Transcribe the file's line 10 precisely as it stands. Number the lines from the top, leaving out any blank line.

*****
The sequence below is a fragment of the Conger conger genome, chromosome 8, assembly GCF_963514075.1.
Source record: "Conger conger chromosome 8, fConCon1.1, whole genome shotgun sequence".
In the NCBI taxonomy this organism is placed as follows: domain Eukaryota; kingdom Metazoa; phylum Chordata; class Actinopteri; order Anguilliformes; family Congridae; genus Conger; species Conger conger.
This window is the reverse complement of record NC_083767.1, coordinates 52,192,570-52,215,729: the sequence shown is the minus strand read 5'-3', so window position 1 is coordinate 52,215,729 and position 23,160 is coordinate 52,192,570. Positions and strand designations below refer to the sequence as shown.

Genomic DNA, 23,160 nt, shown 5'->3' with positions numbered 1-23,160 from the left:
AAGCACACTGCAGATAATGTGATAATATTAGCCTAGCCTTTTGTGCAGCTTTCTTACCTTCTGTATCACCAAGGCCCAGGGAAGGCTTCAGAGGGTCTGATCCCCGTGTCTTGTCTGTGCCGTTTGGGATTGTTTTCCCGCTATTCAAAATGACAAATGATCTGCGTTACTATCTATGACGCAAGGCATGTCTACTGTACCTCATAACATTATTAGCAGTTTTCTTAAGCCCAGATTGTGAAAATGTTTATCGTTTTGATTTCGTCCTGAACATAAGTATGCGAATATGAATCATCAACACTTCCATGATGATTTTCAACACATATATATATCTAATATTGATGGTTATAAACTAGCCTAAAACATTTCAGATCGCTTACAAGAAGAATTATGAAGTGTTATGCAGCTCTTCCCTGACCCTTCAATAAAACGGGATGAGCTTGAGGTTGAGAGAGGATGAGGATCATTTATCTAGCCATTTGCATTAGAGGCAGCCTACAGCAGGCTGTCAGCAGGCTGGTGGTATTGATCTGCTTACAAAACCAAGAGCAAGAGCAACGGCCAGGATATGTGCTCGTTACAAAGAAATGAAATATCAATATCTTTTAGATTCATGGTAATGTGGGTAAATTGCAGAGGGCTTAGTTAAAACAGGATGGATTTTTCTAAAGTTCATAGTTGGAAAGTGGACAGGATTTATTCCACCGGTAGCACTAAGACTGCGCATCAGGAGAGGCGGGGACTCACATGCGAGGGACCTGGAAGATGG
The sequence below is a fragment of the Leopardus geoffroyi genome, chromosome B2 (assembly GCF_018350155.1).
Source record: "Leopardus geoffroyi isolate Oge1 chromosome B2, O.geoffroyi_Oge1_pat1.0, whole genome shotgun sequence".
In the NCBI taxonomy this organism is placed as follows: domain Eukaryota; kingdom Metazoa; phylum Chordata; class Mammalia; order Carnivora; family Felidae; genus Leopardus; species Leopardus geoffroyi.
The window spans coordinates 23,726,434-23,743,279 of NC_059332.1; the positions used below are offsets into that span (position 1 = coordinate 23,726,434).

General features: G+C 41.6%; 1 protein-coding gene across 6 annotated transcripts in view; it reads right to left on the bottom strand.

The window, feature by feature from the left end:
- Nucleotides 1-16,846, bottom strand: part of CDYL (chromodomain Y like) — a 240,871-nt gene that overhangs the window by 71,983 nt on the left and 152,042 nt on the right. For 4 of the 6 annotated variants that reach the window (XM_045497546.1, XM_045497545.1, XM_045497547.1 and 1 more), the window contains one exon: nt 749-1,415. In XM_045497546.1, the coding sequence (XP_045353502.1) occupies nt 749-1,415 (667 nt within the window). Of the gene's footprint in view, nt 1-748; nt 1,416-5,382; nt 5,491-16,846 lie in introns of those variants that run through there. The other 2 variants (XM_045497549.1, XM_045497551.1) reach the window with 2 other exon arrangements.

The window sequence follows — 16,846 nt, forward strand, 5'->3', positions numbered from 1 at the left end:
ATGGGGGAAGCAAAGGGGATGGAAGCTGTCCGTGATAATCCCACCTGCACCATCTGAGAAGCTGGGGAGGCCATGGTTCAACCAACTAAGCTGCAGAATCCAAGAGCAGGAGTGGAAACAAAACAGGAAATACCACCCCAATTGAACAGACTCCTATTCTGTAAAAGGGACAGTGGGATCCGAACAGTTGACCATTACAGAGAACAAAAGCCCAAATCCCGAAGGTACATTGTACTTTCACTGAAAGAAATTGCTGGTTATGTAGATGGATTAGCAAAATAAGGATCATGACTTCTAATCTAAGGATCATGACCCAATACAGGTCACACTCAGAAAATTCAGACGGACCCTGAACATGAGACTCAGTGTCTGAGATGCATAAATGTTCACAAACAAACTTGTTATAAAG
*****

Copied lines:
The window spans coordinates 23,726,434-23,743,279 of NC_059332.1; the positions used below are offsets into that span (position 1 = coordinate 23,726,434).